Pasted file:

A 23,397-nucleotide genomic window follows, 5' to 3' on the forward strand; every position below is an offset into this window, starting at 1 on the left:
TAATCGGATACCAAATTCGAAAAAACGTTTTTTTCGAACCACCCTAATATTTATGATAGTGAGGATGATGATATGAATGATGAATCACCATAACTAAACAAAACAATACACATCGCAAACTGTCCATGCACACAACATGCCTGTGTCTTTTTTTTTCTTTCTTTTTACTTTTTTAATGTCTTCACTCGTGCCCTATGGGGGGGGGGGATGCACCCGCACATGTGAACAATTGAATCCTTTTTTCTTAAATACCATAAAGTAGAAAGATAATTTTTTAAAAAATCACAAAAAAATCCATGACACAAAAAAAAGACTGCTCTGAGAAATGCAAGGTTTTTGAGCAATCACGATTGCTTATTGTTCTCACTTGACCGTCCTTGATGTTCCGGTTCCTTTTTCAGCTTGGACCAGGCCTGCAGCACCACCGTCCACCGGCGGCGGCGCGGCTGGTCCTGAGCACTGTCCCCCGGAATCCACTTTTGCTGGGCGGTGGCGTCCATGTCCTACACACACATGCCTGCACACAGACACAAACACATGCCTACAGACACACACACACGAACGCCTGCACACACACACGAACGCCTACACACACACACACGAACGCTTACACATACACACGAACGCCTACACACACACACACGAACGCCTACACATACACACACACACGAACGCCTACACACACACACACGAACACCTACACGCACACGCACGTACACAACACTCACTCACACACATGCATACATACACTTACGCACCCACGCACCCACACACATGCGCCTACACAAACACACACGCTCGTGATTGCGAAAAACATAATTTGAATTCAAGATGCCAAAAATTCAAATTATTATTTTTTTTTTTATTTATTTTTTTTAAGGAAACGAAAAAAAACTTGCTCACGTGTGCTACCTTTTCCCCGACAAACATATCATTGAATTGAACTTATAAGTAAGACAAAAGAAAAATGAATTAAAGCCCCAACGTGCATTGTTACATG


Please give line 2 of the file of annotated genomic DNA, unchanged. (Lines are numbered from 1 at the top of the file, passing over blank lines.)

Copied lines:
TAATCGGATACCAAATTCGAAAAAACGTTTTTTTCGAACCACCCTAATATTTATGATAGTGAGGATGATGATATGAATGATGAATCACCATAACTAAACAAAACAATACACATCGCAAACTGTCCATGCACACAACATGCCTGTGTCTTTTTTTTTCTTTCTTTTTACTTTTTTAATGTCTTCACTCGTGCCCTATGGGGGGGGGGGATGCACCCGCACATGTGAACAATTGAATCCTTTTTTCTTAAATACCATAAAGTAGAAAGATAATTTTTTAAAAAATCACAAAAAAATCCATGACACAAAAAAAAGACTGCTCTGAGAAATGCAAGGTTTTTGAGCAATCACGATTGCTTATTGTTCTCACTTGACCGTCCTTGATGTTCCGGTTCCTTTTTCAGCTTGGACCAGGCCTGCAGCACCACCGTCCACCGGCGGCGGCGCGGCTGGTCCTGAGCACTGTCCCCCGGAATCCACTTTTGCTGGGCGGTGGCGTCCATGTCCTACACACACATGCCTGCACACAGACACAAACACATGCCTACAGACACACACACACGAACGCCTGCACACACACACGAACGCCTACACACACACACACGAACGCTTACACATACACACGAACGCCTACACACACACACACGAACGCCTACACATACACACACACACGAACGCCTACACACACACACACGAACACCTACACGCACACGCACGTACACAACACTCACTCACACACATGCATACATACACTTACGCACCCACGCACCCACACACATGCGCCTACACAAACACACACGCTCGTGATTGCGAAAAACATAATTTGAATTCAAGATGCCAAAAATTCAAATTATTATTTTTTTTTTTATTTATTTTTTTTAAGGAAACGAAAAAAAACTTGCTCACGTGTGCTACCTTTTCCCCGACAAACATATCATTGAATTGAACTTATAAGTAAGACAAAAGAAAAATGAATTAAAGCCCCAACGTGCATTGTTACATG